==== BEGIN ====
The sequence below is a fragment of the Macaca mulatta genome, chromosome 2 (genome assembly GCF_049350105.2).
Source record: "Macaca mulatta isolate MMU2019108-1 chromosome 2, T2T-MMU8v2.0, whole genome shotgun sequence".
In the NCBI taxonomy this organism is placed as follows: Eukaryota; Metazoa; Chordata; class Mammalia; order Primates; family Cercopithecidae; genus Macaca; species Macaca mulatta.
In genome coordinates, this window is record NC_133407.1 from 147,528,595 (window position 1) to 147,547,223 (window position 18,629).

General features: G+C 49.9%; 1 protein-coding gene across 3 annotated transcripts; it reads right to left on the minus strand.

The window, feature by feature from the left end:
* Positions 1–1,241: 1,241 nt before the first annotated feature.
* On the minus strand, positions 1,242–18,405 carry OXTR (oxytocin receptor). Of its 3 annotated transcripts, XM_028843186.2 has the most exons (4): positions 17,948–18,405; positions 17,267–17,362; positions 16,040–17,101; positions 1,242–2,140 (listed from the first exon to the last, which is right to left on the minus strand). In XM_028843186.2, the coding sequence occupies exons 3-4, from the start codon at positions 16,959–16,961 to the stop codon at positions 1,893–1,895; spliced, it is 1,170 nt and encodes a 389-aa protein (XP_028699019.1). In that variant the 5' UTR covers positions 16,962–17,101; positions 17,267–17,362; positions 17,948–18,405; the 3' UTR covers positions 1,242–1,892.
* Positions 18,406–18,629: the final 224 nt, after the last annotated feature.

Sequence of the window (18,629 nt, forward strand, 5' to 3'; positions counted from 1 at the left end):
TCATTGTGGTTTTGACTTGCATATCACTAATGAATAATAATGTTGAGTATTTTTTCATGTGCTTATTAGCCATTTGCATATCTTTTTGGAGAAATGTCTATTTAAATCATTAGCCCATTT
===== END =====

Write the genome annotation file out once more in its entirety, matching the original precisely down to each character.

The sequence below is a fragment of the Macaca mulatta genome, chromosome 2 (genome assembly GCF_049350105.2).
Source record: "Macaca mulatta isolate MMU2019108-1 chromosome 2, T2T-MMU8v2.0, whole genome shotgun sequence".
In the NCBI taxonomy this organism is placed as follows: Eukaryota; Metazoa; Chordata; class Mammalia; order Primates; family Cercopithecidae; genus Macaca; species Macaca mulatta.
In genome coordinates, this window is record NC_133407.1 from 147,528,595 (window position 1) to 147,547,223 (window position 18,629).

General features: G+C 49.9%; 1 protein-coding gene across 3 annotated transcripts; it reads right to left on the minus strand.

The window, feature by feature from the left end:
* Positions 1–1,241: 1,241 nt before the first annotated feature.
* On the minus strand, positions 1,242–18,405 carry OXTR (oxytocin receptor). Of its 3 annotated transcripts, XM_028843186.2 has the most exons (4): positions 17,948–18,405; positions 17,267–17,362; positions 16,040–17,101; positions 1,242–2,140 (listed from the first exon to the last, which is right to left on the minus strand). In XM_028843186.2, the coding sequence occupies exons 3-4, from the start codon at positions 16,959–16,961 to the stop codon at positions 1,893–1,895; spliced, it is 1,170 nt and encodes a 389-aa protein (XP_028699019.1). In that variant the 5' UTR covers positions 16,962–17,101; positions 17,267–17,362; positions 17,948–18,405; the 3' UTR covers positions 1,242–1,892.
* Positions 18,406–18,629: the final 224 nt, after the last annotated feature.

Sequence of the window (18,629 nt, forward strand, 5' to 3'; positions counted from 1 at the left end):
TCATTGTGGTTTTGACTTGCATATCACTAATGAATAATAATGTTGAGTATTTTTTCATGTGCTTATTAGCCATTTGCATATCTTTTTGGAGAAATGTCTATTTAAATCATTAGCCCATTT